Case Law Details

Case Name : JMD Auto India Pvt. Ltd Vs ACIT (ITAT Mumbai)
Appeal Number : ITA No. 923/MUM/2019
Date of Judgement/Order : 17/07/2020
Related Assessment Year : 2011-12
Courts : All ITAT (7341) ITAT Mumbai (2112)

JMD Auto India Pvt. Ltd Vs ACIT (ITAT Mumbai)

The issue under consideration is whether decision based on a debatable point of view can be treated as a mistake apparent from the record?

ITAT states that the power of rectification u/s 154 of the Act can be exercised only if there is a mistake apparent from the record of the assessment of the assessee. In other words, in order to attract the power to rectify u/s 154, it is not sufficient, if there is merely a mistake in the order sought to be rectified. The mistake could be rectified must be one apparent from the record. The plain meaning of the word “apparent” is that it must be something which appears to be so ex facie and is incapable of argument or debate. It, therefore, follows that a decision on a debatable point of law or fact or failure to apply the law to a set of facts, which remain to be investigated, cannot be corrected by way of rectification. A mistake apparent on the record must be an obvious and patent mistake and not something which can be established by a long drawn process of reasoning on points on which there may be conceivably two opinions; a decision on a debatable point of law is not a mistake apparent from record.

In the instant case, the mistake as pointed out by the Ld. counsel is not apparent on the record; not obvious and patent mistake. In the instant case, the mistakes can be established by a long drawn process of reasoning on points on which there may be conceivably two opinions. In the instant case, the mistakes pointed out by the Ld counsel are rather debatable. Therefore, the appeal is dismissed.

FULL TEXT OF THE ITAT JUDGEMENT

This is an appeal filed by the assessee. The relevant assessment year is 2011-12. The appeal is directed against the order of the Commissioner of Income Tax (Appeals)-24, Mumbai [in short ‘CIT(A)’] and arises out of the order passed u/s 154 of the Income Tax Act 1961, (the ‘Act’).

2. The grounds of appeal filed by the assessee read as under :

1. On the facts and circumstances of the case and in law, the Ld. CIT(A) legally erred in confirming the order u/s 154 of the Act passed by AO.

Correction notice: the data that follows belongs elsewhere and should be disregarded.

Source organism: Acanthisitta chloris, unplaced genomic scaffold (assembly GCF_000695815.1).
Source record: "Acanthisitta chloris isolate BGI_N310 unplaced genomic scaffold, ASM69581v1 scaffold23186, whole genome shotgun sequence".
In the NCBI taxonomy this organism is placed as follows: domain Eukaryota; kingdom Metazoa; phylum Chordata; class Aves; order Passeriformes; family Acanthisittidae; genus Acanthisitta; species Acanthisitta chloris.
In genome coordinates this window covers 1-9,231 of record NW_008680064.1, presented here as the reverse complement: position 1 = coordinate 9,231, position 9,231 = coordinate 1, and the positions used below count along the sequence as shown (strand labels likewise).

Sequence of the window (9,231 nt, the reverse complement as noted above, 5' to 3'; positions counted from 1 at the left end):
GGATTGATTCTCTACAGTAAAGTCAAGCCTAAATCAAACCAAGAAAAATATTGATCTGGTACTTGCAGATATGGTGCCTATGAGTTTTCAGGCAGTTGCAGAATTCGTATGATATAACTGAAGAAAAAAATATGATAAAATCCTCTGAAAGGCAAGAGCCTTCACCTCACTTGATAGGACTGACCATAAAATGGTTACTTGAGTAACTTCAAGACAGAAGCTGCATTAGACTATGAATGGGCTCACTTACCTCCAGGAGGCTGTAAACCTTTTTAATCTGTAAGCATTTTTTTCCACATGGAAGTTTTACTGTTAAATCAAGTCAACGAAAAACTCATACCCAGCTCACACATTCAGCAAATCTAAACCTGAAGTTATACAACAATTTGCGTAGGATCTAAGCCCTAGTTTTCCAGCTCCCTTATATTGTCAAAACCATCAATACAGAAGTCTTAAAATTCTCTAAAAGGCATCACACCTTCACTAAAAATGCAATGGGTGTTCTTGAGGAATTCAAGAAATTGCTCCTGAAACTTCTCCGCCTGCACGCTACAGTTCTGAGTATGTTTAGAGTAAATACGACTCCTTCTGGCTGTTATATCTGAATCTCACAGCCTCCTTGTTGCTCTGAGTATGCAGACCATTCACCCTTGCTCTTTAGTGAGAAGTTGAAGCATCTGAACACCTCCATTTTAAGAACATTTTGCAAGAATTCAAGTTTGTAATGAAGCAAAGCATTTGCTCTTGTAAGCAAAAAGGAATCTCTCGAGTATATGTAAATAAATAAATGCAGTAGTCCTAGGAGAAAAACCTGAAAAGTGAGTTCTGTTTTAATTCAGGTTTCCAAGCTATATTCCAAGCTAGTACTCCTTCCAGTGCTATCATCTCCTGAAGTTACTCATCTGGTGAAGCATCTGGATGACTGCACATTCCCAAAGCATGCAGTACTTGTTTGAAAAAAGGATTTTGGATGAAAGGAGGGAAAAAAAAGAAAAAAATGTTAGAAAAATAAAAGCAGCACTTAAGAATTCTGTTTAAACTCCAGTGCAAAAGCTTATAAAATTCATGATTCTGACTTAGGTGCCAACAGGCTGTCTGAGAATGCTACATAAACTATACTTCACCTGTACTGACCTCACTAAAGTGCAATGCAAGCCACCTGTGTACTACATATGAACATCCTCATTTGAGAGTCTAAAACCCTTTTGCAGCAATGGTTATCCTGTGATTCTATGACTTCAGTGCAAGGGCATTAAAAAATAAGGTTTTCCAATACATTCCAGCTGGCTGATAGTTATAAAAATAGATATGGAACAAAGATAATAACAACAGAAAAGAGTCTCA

1.1 On the facts and circumstances of the case and in law the Ld. CIT(A) confirmed the decision of the AO in not allowing the deduction of the profit on sale of fixed asset amounting to Rs.11,97,269 under the normal provision of the Act. The said gain ought to have been reduced from the computation of profits from business being a capital receipt not chargeable to tax. The said mistake being rectifiable as mistake apparent on record was dismissed by the Ld. CIT(A).

1.2 On the facts and circumstances of the case and in law the Ld. CIT(A) confirmed the decision of the AO in not granting the depreciation @ 60 % on the opening WDV of the software expenses placed at Rs.13,50,985. In A.Y. 2010-11, pursuant to order passed u/s 143(3) of the Act, the AO disallowed the software expenses claimed as revenue and allowed depreciation at Rs.5,78,993/- [being 30% of the total as the asset was put to use on 30/09/2009]. The application was made u/s 154 for consequential effect of the depreciation to be given @60% on the opening WDV of software, which was rejected by the AO and confirmed by CIT(A).

3. Briefly stated, the facts are that the assessee filed its return of income for the assessment year (AY) 2011-12 on 29.09.2011 declaring total income of Rs. Nil and book profit of Rs. 1,04,78,511/-. The assessment u/s 143(3)/115JB was completed by the Assessing Officer (AO) on 15.03.2014, arriving at total income of Rs.87,67,320/-. Thereafter, the assessee filed in application u/s 154 on 01.08.2017 stating that (i) during the relevant year, the company had sold a fixed asset on which a profit of Rs.11,97,269/- had arisen on account of sale of the showroom; as per IT Act, the block of asset of the office premises had not ceased to exist and accordingly the provisions of section 50 were not applicable in terms of the tax liability on short term capital gains (STCG) ; the said amount was required to be reduced from the computation of income, which at the time of filing the return, the assessee had not done so; (ii) at the time of filing the return of income, the assessee had claimed a set off of brought forward loss of AY 2010-11, for which it had filed an appeal with regard to the disallowance made as per the order passed u/s 143(3); in the said order for AY 2010-11, the then AO had disallowed software expenses amounting to Rs.19,25,978/- on which he had allowed depreciation @ 30% as the asset was put to use on or after 30.09.2009; while completing the assessment for AY 2011-12 u/s 143(3), the AO ought to have allowed depreciation @ 60% on the WDV of Rs.13,50,985/-; however, no such depreciation was given while framing the assessment order for the relevant assessment year.